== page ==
Last fall, we visited friends in Virginia—Ginger, a high school classmate and her husband Miller (see Oysters) Miller spent many years as an inspector for the state’s department of health, specifically checking the conditions of oyster beds and the collecting, storage and packaging of fresh oysters. We were invited for the annual November Urbana Oyster Festival—not just to attend the festival, but to volunteer in their church’s fried oyster tent during the festival.
The festival is open Friday and Saturday. Preparation began Wednesday when crews and church members came in to set up the tents, tables, fryers, and all of the other necessary equipment.
There were two tents. The main tent is where most of the work takes place—here oysters, clams and soft shelled crabs are deep fried and served up in boats or on biscuits by volunteers. A smaller tent in the back is where the clams, oysters, and crabs are breaded, and a vats of clam chowder were prepared.
Thursday, the oyster truck arrived, provided by the same people whose oyster house Miller and I had visited. For the festival, the refrigerated truck loaded with more than thirty gallons of freshly shucked oysters, was parked behind the tents. Each gallon contains 280 to 300 oysters, and Miller explained that if the weather was good, they could expect to sell out of all oysters by mid Saturday afternoon. The refrigerated truck stayed for the entire festival, and they used it for all of their refrigeration needs.
The breading station for fried oysters, clam strips, was set up in the smaller of the two tents.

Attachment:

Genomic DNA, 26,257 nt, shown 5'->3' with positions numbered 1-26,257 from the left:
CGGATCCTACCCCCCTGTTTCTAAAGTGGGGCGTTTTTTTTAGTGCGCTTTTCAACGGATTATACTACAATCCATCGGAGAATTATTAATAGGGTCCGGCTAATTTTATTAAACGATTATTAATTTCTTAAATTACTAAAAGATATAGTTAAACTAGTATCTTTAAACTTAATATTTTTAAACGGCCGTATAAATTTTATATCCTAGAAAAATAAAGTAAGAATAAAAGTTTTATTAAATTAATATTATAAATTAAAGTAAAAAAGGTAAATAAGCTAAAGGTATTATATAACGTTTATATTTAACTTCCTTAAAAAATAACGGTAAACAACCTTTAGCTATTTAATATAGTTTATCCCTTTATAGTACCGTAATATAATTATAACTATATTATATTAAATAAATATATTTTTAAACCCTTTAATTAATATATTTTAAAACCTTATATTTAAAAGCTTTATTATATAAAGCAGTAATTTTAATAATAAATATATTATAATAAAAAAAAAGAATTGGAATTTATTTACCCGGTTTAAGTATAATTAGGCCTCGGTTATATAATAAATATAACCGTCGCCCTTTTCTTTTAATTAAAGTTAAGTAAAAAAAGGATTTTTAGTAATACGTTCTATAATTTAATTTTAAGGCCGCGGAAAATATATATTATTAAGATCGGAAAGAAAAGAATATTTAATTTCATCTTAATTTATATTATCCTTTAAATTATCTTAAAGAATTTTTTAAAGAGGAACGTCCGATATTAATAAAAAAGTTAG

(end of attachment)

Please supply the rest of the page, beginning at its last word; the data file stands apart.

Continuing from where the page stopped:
Friday, the festival opened to good crowds. The weather forecast suggested Friday was going to be the better of the two days, with chances of rain on Saturday. Soon oyster and clam frying were proceeding at a brisk pace and customers began to line up at the front counter.
One of the favorite menu items is the ham-oyster-biscuit or HOB. Several oysters are layered on top of a slice of country cured (we call it “old”) ham inside a biscuit. The church prepared nearly 2000 ham biscuits ahead of time and about 1500 of them were upgraded to HOBs. Of course I had to taste-test one (or two) and they alone were worth the trip to Virginia.
Money earned by the church during the festival is used for several charitable programs in the community including to support their church-sponsored Boy Scouts of America troop. Many scouts work in the concession. While they are not paid directly, each working scout earns money that goes into his scouting account to buy uniforms and expenses for camping trips. Miller explained that through programs like the oyster festival booth, scouts can participate in most scouting activities with little or no direct cost to them or their families.
The church has done this for many years, and the operation runs like a well-oiled machine.